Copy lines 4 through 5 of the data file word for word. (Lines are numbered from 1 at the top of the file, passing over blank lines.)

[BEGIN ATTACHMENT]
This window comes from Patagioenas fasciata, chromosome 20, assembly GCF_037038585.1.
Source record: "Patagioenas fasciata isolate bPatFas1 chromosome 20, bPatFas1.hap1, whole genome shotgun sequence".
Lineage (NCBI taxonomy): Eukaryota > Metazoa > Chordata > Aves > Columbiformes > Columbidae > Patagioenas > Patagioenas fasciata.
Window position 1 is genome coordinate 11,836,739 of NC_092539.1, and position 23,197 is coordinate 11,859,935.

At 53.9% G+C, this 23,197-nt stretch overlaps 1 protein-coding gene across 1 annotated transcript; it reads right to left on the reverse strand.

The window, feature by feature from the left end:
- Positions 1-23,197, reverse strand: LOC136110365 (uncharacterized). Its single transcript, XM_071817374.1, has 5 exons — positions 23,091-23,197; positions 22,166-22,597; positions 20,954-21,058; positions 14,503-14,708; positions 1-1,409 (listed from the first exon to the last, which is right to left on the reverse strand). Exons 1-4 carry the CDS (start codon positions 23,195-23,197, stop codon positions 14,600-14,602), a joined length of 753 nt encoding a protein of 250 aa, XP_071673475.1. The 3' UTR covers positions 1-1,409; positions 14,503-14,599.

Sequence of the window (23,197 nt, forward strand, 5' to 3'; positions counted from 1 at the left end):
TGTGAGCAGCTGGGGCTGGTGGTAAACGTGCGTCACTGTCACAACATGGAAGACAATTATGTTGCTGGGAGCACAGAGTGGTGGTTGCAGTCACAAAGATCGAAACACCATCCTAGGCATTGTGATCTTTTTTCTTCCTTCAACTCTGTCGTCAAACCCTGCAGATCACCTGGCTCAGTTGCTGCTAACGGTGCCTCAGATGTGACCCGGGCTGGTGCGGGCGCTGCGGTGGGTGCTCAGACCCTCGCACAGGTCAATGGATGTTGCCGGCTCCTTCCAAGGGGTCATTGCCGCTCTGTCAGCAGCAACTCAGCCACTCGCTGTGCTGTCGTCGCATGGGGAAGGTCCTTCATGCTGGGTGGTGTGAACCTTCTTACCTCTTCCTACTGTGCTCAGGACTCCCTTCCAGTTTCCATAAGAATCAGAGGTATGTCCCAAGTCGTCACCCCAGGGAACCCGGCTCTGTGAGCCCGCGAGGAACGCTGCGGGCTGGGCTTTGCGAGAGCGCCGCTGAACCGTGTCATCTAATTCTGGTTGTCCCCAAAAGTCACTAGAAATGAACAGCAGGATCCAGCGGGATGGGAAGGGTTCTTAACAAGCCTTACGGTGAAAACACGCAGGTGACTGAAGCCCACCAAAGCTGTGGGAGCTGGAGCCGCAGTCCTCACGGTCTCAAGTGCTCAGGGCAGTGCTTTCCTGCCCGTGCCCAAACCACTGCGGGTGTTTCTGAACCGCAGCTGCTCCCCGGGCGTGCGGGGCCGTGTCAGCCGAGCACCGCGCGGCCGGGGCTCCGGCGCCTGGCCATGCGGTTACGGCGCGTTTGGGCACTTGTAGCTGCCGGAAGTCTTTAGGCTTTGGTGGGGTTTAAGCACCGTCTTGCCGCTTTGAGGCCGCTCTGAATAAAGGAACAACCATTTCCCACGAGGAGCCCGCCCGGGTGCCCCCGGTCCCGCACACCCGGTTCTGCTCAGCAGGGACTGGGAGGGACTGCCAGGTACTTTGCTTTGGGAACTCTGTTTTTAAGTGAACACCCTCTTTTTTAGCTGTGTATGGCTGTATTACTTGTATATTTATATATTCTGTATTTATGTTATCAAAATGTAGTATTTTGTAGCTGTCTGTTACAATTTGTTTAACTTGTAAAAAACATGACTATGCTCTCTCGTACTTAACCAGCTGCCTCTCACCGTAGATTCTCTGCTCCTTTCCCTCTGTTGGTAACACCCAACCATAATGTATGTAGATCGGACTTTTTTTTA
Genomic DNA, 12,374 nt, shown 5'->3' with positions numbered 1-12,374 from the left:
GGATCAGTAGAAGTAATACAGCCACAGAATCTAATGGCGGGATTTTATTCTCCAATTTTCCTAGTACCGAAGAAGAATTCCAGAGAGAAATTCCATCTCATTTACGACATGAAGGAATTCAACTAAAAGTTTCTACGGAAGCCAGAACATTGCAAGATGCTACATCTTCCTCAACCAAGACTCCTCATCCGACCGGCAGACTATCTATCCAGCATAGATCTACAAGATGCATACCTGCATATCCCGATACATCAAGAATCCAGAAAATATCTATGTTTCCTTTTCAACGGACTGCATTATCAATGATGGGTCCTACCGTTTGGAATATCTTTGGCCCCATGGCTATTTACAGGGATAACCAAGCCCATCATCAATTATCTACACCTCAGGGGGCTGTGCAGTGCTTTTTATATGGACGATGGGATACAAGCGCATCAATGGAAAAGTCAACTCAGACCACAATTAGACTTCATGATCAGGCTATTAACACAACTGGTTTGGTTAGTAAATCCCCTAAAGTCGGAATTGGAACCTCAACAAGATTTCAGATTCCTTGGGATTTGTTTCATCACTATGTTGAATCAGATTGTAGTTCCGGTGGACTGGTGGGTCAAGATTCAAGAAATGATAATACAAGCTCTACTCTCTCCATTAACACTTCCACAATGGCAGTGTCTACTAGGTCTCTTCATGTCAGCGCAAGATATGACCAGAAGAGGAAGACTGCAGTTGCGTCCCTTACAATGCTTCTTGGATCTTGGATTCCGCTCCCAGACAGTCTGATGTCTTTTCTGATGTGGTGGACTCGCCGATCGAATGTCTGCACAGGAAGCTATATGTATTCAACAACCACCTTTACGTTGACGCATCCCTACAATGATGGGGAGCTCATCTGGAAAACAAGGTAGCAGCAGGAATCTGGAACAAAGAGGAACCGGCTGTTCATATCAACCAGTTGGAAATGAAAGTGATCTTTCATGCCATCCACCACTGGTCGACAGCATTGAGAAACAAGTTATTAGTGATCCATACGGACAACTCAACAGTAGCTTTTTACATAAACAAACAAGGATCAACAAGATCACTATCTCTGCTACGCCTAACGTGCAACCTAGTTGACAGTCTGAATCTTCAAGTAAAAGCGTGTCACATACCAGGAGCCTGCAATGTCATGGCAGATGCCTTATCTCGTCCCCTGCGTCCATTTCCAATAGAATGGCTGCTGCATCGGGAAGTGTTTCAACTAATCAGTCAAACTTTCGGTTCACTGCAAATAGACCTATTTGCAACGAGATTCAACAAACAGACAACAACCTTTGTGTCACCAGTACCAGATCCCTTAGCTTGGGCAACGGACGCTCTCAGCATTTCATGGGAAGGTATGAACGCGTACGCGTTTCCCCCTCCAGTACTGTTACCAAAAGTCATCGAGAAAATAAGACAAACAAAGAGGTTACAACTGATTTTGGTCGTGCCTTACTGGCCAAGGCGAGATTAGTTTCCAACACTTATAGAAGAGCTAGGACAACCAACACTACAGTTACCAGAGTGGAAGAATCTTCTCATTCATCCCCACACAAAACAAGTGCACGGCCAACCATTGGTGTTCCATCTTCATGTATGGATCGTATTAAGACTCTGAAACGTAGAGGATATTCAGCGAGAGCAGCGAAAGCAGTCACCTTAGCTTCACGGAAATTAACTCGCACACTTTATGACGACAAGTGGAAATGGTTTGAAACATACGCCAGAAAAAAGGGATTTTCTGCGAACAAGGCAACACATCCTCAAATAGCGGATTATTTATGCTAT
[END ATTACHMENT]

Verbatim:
Window position 1 is genome coordinate 11,836,739 of NC_092539.1, and position 23,197 is coordinate 11,859,935.

At 53.9% G+C, this 23,197-nt stretch overlaps 1 protein-coding gene across 1 annotated transcript; it reads right to left on the reverse strand.